BEIJING — Europe cast itself as a peacemaker here Monday, with senior officials calling on the United States and China to mend their commercial relationship and avoid a trade war that could drag on for years.

“There is still time to prevent conflict and chaos,” said European Council President Donald Tusk, speaking at a summit between China and the European Union.

His plea came a week after President Trump renewed his threat to impose tariffs on an extra $200 billion worth of Chinese goods, or nearly half of what the United States imported last year from China. The levies could take effect as early as September. 

The Beijing summit convened hours before Trump spoke with Russian President Vladimir Putin in Helsinki — a fraught meeting further complicated by the United States’ investigation into Russian meddling in the 2016 U.S. presidential election. 

Tusk condemned Trump’s swipes at European allies last week amid rising geopolitical tensions, and he urged world leaders in China on Monday to settle their economic disputes by reforming the World Trade Organization, a body that all parties have agreed needs improvement. 

Washington officials have said they resorted to tariffs because the WTO can take years to resolve conflicts, prolonging what they see as financial suffering from unfair trade practices. Trump has slammed “bad deals” with China, Mexico, Canada, the European Union and Japan, among other nations.

“We are all aware of the fact that the architecture of the world is changing before our very eyes,” Tusk said Monday at Tiananmen Square. “And it is our common responsibility to make it a change for the better.”

Beijing officials seemed less inclined to send a message to the United States. 

“Our summit is not directed at any third country,” Premier Li Keqiang said at a news conference, departing from the more fiery rhetoric of last week, when a Ministry of Commerce statement blasted the United States for “dragging the world economy into danger.”

But Beijing lodged a WTO complaint against the United States on Monday in response to 10 percent tariffs on Washington’s week-old list of Chinese imports, which hit consumer products such as televisions, bedsheets and air conditioners.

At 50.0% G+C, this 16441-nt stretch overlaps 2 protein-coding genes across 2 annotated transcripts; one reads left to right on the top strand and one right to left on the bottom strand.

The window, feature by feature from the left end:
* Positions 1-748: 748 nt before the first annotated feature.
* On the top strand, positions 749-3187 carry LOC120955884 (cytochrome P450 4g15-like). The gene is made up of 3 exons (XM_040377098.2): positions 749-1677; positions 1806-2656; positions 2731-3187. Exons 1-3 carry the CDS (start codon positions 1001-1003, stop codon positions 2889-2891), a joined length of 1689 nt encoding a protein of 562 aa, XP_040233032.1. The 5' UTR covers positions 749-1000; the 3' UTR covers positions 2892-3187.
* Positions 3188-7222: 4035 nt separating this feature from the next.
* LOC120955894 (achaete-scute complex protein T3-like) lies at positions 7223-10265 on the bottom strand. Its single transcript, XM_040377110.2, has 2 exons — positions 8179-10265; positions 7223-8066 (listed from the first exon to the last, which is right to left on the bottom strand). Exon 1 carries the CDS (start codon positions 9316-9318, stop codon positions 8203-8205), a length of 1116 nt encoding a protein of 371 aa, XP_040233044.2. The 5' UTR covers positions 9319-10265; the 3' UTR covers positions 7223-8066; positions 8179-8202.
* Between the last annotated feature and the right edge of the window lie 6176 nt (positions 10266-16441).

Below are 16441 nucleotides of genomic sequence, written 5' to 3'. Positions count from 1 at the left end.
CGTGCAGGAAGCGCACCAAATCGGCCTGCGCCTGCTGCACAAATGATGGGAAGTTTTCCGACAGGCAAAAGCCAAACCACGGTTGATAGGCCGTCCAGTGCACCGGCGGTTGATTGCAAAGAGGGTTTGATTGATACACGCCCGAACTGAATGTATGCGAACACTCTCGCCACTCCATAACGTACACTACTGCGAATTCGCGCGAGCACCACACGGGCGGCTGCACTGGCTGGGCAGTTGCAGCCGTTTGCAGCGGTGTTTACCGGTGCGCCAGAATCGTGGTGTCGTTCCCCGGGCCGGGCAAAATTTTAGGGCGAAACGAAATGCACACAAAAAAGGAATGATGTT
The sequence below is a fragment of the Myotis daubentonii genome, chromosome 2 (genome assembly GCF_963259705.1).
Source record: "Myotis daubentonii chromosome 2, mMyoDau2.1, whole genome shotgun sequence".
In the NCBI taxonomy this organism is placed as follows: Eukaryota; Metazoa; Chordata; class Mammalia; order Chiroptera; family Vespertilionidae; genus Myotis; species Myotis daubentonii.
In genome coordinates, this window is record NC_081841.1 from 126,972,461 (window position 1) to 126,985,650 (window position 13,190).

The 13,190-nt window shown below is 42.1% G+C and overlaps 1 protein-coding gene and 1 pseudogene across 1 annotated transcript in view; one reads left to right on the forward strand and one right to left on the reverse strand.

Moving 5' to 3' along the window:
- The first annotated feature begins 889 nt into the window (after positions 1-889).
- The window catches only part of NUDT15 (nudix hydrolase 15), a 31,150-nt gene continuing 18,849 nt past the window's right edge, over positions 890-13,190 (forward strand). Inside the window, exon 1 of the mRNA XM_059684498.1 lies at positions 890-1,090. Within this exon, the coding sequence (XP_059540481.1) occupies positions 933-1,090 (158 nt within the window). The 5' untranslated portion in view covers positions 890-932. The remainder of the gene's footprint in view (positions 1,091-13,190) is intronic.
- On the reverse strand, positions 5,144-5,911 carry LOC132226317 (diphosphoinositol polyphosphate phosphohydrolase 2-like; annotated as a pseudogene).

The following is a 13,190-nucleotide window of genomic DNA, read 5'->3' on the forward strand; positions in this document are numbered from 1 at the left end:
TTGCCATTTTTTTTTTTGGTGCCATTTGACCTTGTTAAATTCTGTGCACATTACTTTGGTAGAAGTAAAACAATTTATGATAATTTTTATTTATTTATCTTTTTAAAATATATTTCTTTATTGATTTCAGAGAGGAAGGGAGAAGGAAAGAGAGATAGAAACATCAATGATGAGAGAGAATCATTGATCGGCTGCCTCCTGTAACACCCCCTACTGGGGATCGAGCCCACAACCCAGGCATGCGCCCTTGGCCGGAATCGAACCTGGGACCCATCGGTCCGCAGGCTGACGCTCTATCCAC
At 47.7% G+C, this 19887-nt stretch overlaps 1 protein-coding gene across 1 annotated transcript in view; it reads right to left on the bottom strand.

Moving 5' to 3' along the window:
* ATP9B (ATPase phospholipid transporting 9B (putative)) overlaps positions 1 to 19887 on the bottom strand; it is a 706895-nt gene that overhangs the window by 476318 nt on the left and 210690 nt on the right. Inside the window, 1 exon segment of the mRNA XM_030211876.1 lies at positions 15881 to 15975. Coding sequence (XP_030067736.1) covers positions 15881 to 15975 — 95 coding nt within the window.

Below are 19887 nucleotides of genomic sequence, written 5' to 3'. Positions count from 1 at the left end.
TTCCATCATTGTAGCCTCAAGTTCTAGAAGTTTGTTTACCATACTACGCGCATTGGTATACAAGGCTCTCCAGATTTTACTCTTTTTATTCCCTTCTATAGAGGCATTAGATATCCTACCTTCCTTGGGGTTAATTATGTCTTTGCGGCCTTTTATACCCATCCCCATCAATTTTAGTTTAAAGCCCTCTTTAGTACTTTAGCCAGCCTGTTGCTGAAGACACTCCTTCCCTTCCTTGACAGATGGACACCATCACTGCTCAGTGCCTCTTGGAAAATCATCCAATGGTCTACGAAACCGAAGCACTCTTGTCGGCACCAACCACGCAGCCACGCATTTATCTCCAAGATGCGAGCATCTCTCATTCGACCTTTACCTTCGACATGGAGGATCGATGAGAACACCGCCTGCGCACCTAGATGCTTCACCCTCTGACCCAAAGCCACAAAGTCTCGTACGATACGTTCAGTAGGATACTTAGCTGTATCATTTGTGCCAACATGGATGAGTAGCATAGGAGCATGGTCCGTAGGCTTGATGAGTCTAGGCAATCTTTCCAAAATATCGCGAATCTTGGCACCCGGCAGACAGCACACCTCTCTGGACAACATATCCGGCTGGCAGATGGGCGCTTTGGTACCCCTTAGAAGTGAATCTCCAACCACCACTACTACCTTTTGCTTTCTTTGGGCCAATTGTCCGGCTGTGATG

And in a joint statement Monday, China and the European Union denounced “protectionism and unilateralism” and unveiled plans to form a working group tasked with helping the WTO run more smoothly.

“Everyone should sit together to discuss how to perfect it and how to strengthen its authority,” Wang Shouwen, China’s vice commerce minister, said last month at a news conference.

The trade war between the United States and China officially launched July 6, when Trump slapped duties on $34 billion worth of mostly industrial Chinese goods, and Beijing responded by posting tariffs on an equal amount of American imports.

Trump has said he wants to narrow America’s $376 billion trade deficit with China and has accused the country of stealing U.S. business secrets. (Foreign companies often must partner with local firms to access the Chinese market.)

Although European leaders have condemned Trump’s trade strategy, they have also criticized China’s commercial environment for outsiders.

A recent report from the European Union, cited by the Associated Press, said Beijing erected more import and investment barriers than any other nation last year, making it harder for electronics and cybersecurity companies to do business here. 

However, some European businesses have lately found easier paths into the Chinese market — a sign China is wooing other trade partners as it prepares for a long battle with the United States, analysts say.

Earlier this month, German chemical company BASF received a green light to build a new $10 billion plant in the southern province of Guangdong after just three months of negotiations, according to two people close to the deal who were not authorized to speak to the media. 

That process usually takes years, they said.

The company was also allowed to join the Chinese market without a local business partner, another rarity in China. 

“China is realizing in order to make strides in industry and ambition it needs to lock into the global supply chain as smoothly as possible,” said Mats Harborn, president of the European Union Chamber of Commerce in China. “No one in this world can do it on their own.”

Correction: A previous version of this story misstated the value of the $34 billion worth of Chinese goods President Trump imposed tariffs on July 6.

Luna Lin and Amber Wang contributed to this report.